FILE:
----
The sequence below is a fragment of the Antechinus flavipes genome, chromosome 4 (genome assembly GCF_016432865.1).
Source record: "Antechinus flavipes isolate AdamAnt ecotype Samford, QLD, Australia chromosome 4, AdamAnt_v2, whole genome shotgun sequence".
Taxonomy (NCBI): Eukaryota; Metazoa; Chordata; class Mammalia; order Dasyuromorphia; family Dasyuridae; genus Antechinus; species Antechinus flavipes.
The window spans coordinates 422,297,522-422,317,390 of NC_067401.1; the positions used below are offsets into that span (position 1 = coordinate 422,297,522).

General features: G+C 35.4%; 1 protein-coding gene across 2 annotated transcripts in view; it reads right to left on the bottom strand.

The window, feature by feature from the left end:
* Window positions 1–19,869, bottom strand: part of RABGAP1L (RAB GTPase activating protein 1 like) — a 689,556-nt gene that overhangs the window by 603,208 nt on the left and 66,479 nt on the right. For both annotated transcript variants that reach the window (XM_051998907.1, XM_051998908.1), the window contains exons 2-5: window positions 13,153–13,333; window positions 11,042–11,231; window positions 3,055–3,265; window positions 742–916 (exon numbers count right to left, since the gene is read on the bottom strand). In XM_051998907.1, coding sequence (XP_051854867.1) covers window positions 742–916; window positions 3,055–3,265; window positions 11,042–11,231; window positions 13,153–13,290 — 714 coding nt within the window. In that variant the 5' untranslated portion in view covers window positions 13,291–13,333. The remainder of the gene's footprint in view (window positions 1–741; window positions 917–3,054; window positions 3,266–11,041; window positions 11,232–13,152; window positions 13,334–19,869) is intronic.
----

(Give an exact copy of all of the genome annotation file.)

The sequence below is a fragment of the Antechinus flavipes genome, chromosome 4 (genome assembly GCF_016432865.1).
Source record: "Antechinus flavipes isolate AdamAnt ecotype Samford, QLD, Australia chromosome 4, AdamAnt_v2, whole genome shotgun sequence".
Taxonomy (NCBI): Eukaryota; Metazoa; Chordata; class Mammalia; order Dasyuromorphia; family Dasyuridae; genus Antechinus; species Antechinus flavipes.
The window spans coordinates 422,297,522-422,317,390 of NC_067401.1; the positions used below are offsets into that span (position 1 = coordinate 422,297,522).

General features: G+C 35.4%; 1 protein-coding gene across 2 annotated transcripts in view; it reads right to left on the bottom strand.

The window, feature by feature from the left end:
* Window positions 1–19,869, bottom strand: part of RABGAP1L (RAB GTPase activating protein 1 like) — a 689,556-nt gene that overhangs the window by 603,208 nt on the left and 66,479 nt on the right. For both annotated transcript variants that reach the window (XM_051998907.1, XM_051998908.1), the window contains exons 2-5: window positions 13,153–13,333; window positions 11,042–11,231; window positions 3,055–3,265; window positions 742–916 (exon numbers count right to left, since the gene is read on the bottom strand). In XM_051998907.1, coding sequence (XP_051854867.1) covers window positions 742–916; window positions 3,055–3,265; window positions 11,042–11,231; window positions 13,153–13,290 — 714 coding nt within the window. In that variant the 5' untranslated portion in view covers window positions 13,291–13,333. The remainder of the gene's footprint in view (window positions 1–741; window positions 917–3,054; window positions 3,266–11,041; window positions 11,232–13,152; window positions 13,334–19,869) is intronic.